Meagan Kaloostian | Staff Writer
Stairs, doors and small rooms are obstacles that can inhibit disabled students and faculty members ability to thrive on a college campus. Accessibility is a significant issue on campuses across the nation and it is an issue which Whitworth University is currently addressing with its accessibility map project.
“Accessible” currently is defined as “easily used or accessed by people with disabilities; adapted for use by people with disabilities,” according to the Merriam-Webster Dictionary.
This includes access to ramps, elevators, automatic doors, and, in the case of campuses, larger classrooms with larger aisles.
According to Katie McCray, the coordinator of disability and educational support services, the project began in the summer of 2017 as an effort “to make sure that we’re being intentional about responding to accessibility needs for our students who have disabilities.”
The Americans with Disabilities Act of 1990 requires that “reasonable accommodations” be made in order to “guarantee equal opportunity for individuals with disabilities.” Therefore, colleges must constantly be mindful of campus accessibility as they strive to fulfill the needs of their students.
The immediate purpose of the accessibility map project was to create a map of campus which highlights buildings that were easily accessible, as well as buildings that were in need of improvement. However, McCray spoke to the anticipated long term effects of the project as well.
“My hope is for this project to result in any changes we may need to make to buildings,” McCray said. “Nonetheless, it also provides us immediate information of how we can meet student accessibility needs currently. For example, if we know a building does not have access to the second floor via elevator, and we have a student who relies on wheelchair mobility, we can look at changing the classroom location to an accessible floor using the map project.”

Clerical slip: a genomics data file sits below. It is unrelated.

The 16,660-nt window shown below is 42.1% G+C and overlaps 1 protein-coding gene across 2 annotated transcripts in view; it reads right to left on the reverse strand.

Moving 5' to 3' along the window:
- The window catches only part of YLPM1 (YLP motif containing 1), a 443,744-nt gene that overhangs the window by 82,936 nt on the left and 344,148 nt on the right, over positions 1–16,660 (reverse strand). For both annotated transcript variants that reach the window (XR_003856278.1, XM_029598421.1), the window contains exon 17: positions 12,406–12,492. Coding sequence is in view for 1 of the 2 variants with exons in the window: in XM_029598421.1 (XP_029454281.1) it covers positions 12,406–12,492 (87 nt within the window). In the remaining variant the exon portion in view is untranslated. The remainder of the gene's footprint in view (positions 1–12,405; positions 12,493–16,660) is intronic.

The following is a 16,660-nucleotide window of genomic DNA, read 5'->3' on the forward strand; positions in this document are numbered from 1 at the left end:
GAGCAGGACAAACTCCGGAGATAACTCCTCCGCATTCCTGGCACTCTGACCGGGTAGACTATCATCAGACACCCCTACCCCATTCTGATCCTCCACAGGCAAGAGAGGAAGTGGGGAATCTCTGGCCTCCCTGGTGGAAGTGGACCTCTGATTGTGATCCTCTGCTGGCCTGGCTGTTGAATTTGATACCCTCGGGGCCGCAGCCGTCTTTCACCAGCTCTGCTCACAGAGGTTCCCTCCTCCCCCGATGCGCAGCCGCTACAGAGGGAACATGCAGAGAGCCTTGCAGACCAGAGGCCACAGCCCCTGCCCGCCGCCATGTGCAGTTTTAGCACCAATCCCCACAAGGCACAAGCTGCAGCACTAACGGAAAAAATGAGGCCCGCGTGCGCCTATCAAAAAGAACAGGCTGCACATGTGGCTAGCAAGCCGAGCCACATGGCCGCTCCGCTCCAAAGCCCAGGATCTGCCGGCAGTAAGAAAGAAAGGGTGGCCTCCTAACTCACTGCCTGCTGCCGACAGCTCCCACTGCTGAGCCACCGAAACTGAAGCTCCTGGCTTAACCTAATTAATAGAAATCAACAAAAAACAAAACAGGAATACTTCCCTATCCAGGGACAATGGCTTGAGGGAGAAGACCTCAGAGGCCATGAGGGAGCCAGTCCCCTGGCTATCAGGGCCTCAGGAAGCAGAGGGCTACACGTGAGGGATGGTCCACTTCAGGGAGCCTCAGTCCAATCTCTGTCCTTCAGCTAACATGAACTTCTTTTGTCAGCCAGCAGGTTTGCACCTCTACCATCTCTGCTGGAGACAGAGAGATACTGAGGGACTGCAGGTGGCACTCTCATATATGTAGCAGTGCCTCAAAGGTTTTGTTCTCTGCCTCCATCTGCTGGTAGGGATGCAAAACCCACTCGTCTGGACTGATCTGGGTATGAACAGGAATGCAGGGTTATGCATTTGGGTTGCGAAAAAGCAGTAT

Since 2017, the team in charge of creating and utilizing the accessibility map has made progress on the project. Currently there are multiple rough drafts of the map where each building is color-coded according to the accessibility of its floors and entrances.
For McCray, one difficulty in the project has been getting the word out.
“Having to relay the information rather than having it be available to students has been difficult,” McCray said.
Since the project is still in progress, McCray is unsure when the completed map will be released to students and faculty.
“The idea is to make improvements and be mindful when we are updating buildings or building new things,” McCray said.
In the meantime, the Whitworth administration plans to focus on accommodating the needs of disabled individuals.
“Meanwhile, we’re just evaluating the resources and the ways we can already be accommodating,” McCray said.
Some students, including freshman Hannah Duncan, see accessibility as an issue that can and must be improved on campus.
“I don’t feel like I could change things alone, but I know that programs like ASWU have avenues you can go through to make your suggestions known. So, I do feel like I can help make change,” Duncan said.
McCray also believes that the student body can make a difference.
“[The students] can help by raising awareness and expressing the needs that students still have that perhaps aren’t known or being met yet,” she said.
For more information, visit the Education Support Services page of the Whitworth website at https://www.whitworth.edu/cms/administration/educational-support-services/.